Obama is a controversial and complicated, sometime contradictory, figure. He enjoys competitive sport. He’s a smoker. He’s a legal scholar. He’s a commander-in-chief who commented on a case currently before a military tribunal. He ran as a peace candidate. He escalated and initiated military interventions — without a declaration of war. He villified Bush in the election campaign but continued the Bush policies of torture, indefinite detention and targeted killing. And in a strange bit of synchronicity, Obama bombed Libya on the anniversary of the start of the Iraq War and then sent a hit team to Pakistan on the anniversary of Bush’s Mission Accomplished speech – is this meaningful? Perhaps not, but Freudians must be having a field day – the “accidental” anniversary dates coupled with the militaristic, authoritarian president (whose stepfather was very harsh and punitive) in search of a father figure, a president who arguably infanitilizes his subjects (by withholding gruesome photographs) is a treasure trove for psychologists seeking to understand historical motivations. The political bottom line: Obama turned over a birth certificate to an individual with no legal standing — publishing the birth certificate on the White House website, no less. But he refuses to turn over evidence to the American people after ordering a hit team to conduct a summary execution of a terrorist who has influenced U.S. domestic and foreign policy in a way few individuals ever have.

The Osama execution was a major triumph for Obama but will this assassination be enough to secure a second term? For the moment it is a trump card – a card he played shortly after launching his re-election campaign. Many on the Left have argued that the demise of bin Laden has provided Obama with a rationale for finally pulling out of Afghanistan. Will he use it? If so the execution may ultimately be about more than vengeance or October Surprises. But as yet there is no word from the White House about ending the decade-long military intervention in Afghanistan. Also troubling is the fact that many in Pakistan are upset that the U.S. violated their national sovereignty. In the U.S. a number of politicians have questioned why Pakistan did not know that bin Laden had all but appeared in the local phone book. In short, there are many ways Obama can come out a loser in this affair, despite his present standing in the polls.

Obama’s Bigfoot-print?
Comment from The Guardian

NLN researcher Tom Miles spotted an interesting comment on the Guardian’s website. In response to an article about the execution of bin Laden and Obama’s refusal to provide any proof that substantiates the official version, one reader challenged the “take it on faith” argument when he wrote:

“I killed Bigfoot and I identified him with DNA. Then I threw his body in the ocean.”

Given the air of mystery surrounding the assassination and the many questions raised, it would be nice to have something tangible, something in the way of evidence. And so one has to wonder how Obama would respond if Donald Trump were to request the bin Laden photos. And while he’s got the President’s ear, perhaps Trump could ask him to bring the troops home.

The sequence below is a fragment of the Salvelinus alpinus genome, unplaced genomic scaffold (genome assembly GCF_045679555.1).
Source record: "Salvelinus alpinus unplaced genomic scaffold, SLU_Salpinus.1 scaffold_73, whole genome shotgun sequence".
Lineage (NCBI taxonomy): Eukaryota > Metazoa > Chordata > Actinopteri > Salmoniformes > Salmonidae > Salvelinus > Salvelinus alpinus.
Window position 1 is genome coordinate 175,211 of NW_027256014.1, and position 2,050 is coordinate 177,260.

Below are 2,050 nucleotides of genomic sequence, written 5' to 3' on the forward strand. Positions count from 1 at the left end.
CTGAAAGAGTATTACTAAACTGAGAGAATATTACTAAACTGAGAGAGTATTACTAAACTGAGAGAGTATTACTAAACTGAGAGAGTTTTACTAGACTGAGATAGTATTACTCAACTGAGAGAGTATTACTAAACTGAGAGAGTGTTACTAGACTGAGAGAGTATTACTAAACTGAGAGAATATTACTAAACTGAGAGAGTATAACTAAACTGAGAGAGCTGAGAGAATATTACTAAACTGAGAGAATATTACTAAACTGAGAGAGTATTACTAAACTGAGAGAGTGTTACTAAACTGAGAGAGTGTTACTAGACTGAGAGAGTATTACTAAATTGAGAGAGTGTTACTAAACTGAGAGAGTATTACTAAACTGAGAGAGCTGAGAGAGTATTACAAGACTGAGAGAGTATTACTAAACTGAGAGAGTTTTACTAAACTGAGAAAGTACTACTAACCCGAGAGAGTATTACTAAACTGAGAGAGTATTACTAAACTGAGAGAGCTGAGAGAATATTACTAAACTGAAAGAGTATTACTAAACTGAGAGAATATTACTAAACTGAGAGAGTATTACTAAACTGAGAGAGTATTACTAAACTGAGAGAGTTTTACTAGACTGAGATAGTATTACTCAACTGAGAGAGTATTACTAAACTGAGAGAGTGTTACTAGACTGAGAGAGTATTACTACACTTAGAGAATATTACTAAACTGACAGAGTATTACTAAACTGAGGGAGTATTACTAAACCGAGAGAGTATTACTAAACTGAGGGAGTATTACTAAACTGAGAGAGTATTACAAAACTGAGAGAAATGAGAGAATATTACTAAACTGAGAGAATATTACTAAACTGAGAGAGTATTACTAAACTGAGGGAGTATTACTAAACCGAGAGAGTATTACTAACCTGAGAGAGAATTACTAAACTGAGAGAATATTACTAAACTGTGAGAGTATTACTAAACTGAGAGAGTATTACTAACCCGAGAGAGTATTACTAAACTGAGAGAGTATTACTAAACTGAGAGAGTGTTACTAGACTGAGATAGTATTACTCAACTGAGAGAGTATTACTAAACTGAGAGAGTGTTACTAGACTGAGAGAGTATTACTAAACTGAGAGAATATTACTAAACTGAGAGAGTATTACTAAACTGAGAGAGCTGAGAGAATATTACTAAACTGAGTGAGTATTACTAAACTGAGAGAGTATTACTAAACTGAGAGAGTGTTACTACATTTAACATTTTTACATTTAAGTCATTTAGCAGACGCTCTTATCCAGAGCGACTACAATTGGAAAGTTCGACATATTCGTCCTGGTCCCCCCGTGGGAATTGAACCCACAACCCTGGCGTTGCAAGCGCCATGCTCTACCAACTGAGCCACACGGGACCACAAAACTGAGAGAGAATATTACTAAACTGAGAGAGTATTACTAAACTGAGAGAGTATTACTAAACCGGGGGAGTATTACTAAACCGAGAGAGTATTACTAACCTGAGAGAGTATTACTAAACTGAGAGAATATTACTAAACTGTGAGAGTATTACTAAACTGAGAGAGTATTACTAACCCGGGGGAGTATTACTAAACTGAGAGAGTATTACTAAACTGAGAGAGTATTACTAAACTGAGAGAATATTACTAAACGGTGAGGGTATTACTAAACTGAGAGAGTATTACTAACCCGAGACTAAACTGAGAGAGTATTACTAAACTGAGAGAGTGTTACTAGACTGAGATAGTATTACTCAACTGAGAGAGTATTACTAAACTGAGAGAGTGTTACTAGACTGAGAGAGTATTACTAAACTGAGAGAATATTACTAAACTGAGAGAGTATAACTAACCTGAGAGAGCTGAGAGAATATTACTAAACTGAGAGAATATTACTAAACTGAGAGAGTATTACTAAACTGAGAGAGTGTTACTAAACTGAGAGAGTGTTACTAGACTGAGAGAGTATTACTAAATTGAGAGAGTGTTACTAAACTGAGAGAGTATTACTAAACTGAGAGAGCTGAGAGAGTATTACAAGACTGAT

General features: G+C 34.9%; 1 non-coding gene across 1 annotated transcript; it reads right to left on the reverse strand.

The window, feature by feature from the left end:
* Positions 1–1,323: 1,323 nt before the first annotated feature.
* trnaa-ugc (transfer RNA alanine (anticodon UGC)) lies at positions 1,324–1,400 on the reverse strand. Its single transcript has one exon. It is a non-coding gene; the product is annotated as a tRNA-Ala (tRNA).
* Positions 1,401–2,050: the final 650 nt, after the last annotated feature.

(Photo: Thomas Good / NLN)

STATEN ISLAND, N.Y. — May 1, 2011. On May Day hundreds of immigrant workers observed the international workers’ holiday by protesting what they called, “Exploitative and abusive employers in Manhattan, Brooklyn and Staten Island.”

(Photo: Thomas Good / NLN)

The action, organized by Make The Road New York, was one of three simultaneous events. In Manhattan, protesters gathered at the upscale West Village restaurant “Veranda” where employees are owed $159,000 in unpaid wages, tips, damages and interest. In Brooklyn, protesters picketed outside the Sea Town Fish and Meat Market where one of their number worked 60 hours a week without overtime pay — worse yet, this employee earned less than the New York State minimum wage. And on Staten Island, protesters rallied at the Chirag Indian Restaurant where a dishwasher was paid $200 for a 70 hour work week.

(Photo: Thomas Good / NLN)

The protesters were buoyed by a new state law, which took effect on April 9, 2011. Drafted by Make The Road attorneys and introduced by State Senator Diane Savino, the “Wage Theft Prevention Act” increases damages workers may collect from 25 percent to 100 percent (of unpaid wages), allows victims of retaliatory firings and other acts to collect up to $10,000 per incident, and gives the Department of Labor the right to require business owners to post violation notices.

(Photo: Thomas Good / NLN)

Armed with the legislative tool, and a cooperative mother nature, the protesters on Staten Island rallied at the restaurant and then marched to the Port Richmond office of the Make The Road NY. The three mile trek was a lively one, with lots of drumming, chanting and smiling faces. A number of locals came out of their homes to watch as the protest passed by — smiling at the children who were having a good time as they enjoyed the Spring weather. Over 100 participants took part and the multigenerational group — some in strollers — gave the event a family feel.

(Photo: Thomas Good / NLN)

Outside their Port Richmond office, Make The Road organizers handed out press packets that included a statement from Jesus Juarez – reminding onlookers that, despite the happy faces, there was a serious issue being addressed by the march.

(Photo: Thomas Good / NLN)

In his statement, Juarez said that, “Acqi en Staten Island, casi cada persona que yo conozco ha sido victima del robo de salario de alguna manera u otra.”

“Y hoy estamos aqui para decir a todos los negocios del area que hay que respetar los derechos de los trabajadores — porque ahora contamos con el apoyo de la ley de prevencion de robo de salarios. Tenemos que decir que robo es robo,” he said.

[ “Here in Staten Island, almost every person I know has been a victim of wage theft in one way or another.”

“Today we are here to tell businesses in the area that they must respect the rights of workers — because now we have the assistance of the Wage Theft Prevention Act. We are here to say that stealing is stealing.” ]

(Photo: Thomas Good / NLN)